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Xela, a good night´s sleep

GUATEMALA | Wednesday, 4 April 2007 | Views [979] | Comments [1]

Dining in the plaza of Parque Centroamerica

Dining in the plaza of Parque Centroamerica

As I sit here in Antigua on my final night in Guatemala I´m thinking over the good and the bad of the past two weeks.

The good: this land is gorgeous 

Guatemala´s landscape is truly amazing and diverse. You want the beach? The pacific slope´s got it. You want a lake? See my last blog on Lago De Atitlàn. Ruins? Yep, Mayan temples galore. Etc., etc.

CHEAP! Have I mentioned that it costs around $3 a night for a bed in most towns here? And in some wonderful hostels that can include breakfast. Oh and it´s cost me at most $4 to get across country on a bus. Albeit a chicken bus but hey, that´s cheap transportation.  Meals run about $2-3 for main courses including a drink and soup. The most expensive tour I went on for a day of a guided hike, swimming, lunch and transportation cost me $35. It´s going to be difficult to travel in Costa Rica next since it sounds expensive in comparison to Guatemala.

The bad: Theft, theft and theft

Everywhere we have been we meet some unfortunate soul that has been ripped off, robbed or threatened. Just today we met a girl who was held at gunpoint here in Antigua last week for her mobile phone.  We´ve been so paranoid at every market and on every bus that we haven´t been able to let our guards down when we meet a friendly local.  I hate that every time a smiling Guatemalan walks over to speak to me my instinct is to wrap my hand around my backpack. I´d love to truly get to know the people of this country but all the horror stories have made it difficult to trust anyone.

So we´ve made it back to Antigua for the night. Surprisingly we found a room without any problem despite that it is possibly the busiest week of the year in Antigua. Guatemalans and tourists flock to Antigua for the popular processions and celebrations held here during Semana Santa (Holy Week). Room rates are twice as much as they were when we stopped by last week but we figured it would be nicer to stay in Antigua rather than the capital before we leave tomorrow afternoon.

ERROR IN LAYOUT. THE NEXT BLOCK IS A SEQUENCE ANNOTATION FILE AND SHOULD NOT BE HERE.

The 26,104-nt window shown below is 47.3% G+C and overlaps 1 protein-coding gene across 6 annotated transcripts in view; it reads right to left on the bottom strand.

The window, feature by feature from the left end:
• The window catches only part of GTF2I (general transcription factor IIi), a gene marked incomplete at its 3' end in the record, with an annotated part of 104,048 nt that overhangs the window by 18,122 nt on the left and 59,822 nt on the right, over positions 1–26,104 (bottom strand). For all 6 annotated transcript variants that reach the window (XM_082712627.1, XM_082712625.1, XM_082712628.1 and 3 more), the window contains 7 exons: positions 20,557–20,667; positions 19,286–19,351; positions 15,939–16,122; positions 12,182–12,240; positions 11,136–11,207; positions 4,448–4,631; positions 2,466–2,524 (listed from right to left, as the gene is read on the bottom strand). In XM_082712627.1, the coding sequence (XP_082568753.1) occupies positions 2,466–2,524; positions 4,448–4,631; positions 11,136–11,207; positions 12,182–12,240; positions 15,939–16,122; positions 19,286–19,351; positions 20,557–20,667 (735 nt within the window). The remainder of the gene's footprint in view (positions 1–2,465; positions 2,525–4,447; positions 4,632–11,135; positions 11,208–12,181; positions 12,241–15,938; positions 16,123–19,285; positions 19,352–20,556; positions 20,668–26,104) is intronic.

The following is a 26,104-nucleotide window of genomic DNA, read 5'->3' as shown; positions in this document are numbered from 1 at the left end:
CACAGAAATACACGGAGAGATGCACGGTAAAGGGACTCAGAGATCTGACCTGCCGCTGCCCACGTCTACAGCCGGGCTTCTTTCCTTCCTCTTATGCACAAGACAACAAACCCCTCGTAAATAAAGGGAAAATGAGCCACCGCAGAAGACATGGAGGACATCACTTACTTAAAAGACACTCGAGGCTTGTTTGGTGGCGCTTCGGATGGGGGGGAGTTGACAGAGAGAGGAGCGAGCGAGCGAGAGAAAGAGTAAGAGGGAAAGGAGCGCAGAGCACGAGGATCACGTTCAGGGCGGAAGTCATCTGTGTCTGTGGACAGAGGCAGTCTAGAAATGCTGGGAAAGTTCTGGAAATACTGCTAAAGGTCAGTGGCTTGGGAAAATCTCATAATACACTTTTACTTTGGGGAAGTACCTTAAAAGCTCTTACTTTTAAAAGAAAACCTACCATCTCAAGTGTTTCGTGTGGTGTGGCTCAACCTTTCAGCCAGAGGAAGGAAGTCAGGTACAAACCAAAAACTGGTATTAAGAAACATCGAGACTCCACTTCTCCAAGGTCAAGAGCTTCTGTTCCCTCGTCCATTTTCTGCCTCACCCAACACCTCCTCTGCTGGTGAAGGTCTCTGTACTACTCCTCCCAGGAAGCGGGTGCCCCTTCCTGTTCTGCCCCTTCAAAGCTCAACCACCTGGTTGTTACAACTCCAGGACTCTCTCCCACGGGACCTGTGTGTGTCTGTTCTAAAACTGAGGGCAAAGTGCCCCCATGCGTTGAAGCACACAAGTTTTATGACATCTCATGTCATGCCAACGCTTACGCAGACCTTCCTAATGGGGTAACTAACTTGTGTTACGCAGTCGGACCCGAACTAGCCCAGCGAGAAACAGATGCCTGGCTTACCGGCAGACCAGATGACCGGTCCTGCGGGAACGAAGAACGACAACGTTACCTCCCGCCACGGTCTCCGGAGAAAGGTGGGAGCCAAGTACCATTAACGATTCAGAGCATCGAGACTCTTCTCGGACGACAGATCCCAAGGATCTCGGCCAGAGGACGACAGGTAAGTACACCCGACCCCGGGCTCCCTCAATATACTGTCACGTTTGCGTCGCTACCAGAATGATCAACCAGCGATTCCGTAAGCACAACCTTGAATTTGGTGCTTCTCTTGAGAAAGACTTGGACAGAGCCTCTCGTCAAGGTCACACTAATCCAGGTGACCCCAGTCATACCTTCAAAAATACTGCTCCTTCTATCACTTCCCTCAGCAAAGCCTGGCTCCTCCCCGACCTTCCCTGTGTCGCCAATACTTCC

The last few days have been mostly uneventful. The huge markets of Chichi came and went. I found the vendors to be much more willing to bargain than they were elsewhere and my full change was returned with every purchase.  I was pleasantly surprised that the people of the Chichi markets were much more honest than the vendors from previous markets. But mostly I´ve spent my days tired and wanting sleep. See, I´m a city girl used to ¨city noises¨, my ears are not accustomed to the sounds of the farm. However it´s been unavoidable as most places we stay have chickens and roosters roaming the grounds. Back in San Marcos a very vocal cat would wake us at 5:00am wanting to be fed. Then soon after dogs would begin to bark and mostly get into fights with each other (at least that is what it sounded like.) I thought once we left we would be free from the animal alarm clock. No such luck....after San Marcos we spent two nights in Panajachel where a rooster would wake us every hour, almost on the hour beginning at 2:00am. I was beginning to seriously contemplate giving up my vegetarian diet to murder and enjoy a tasty rooster soup. Or maybe a rooster stew. But I suppressed my urge to strangle the rooster when I passed it in the morning and just hoped that Xela would provide for a quiet night´s sleep. At last, I had two glorious evenings rooster-free. No caved in mattresses, no ABBA music blaring from the bar, no slamming bathroom doors...just two blissful quiet evenings on a fairly decent mattress.

Xela (pronounced Shay-lay) is Guatemala´s second largest city and a popular destination for Spanish schools (second to Antigua).  The Spanish schools provide for a large student population so the city feels fairly hip. Others come to the city as a base for trekking to the mountains or volcanoes. Trish and I were there just to hang out, look for a South America guidebook and basically sip coffee all afternoon to take cover from the rain. It has rained every afternoon for the past 5 days. I think the rainy season decided to arrive a little early this year.

So I sit in my last Guatemalan cafe...un poco triste. A part of me wishes I had more time to explore the country and live with a Guatemalan family while taking a Spanish course. Another part of me is very ready to move on and see a new country. We have a lot of ground to cover in just three months so we better keep moving.

See you all next time from Costa Rica.....adios!

Tags: On the Road

 

Comments

1

I have worn ear plugs everywhere I have travelled, so, I feel your pain!

  Tami Apr 7, 2007 3:39 AM

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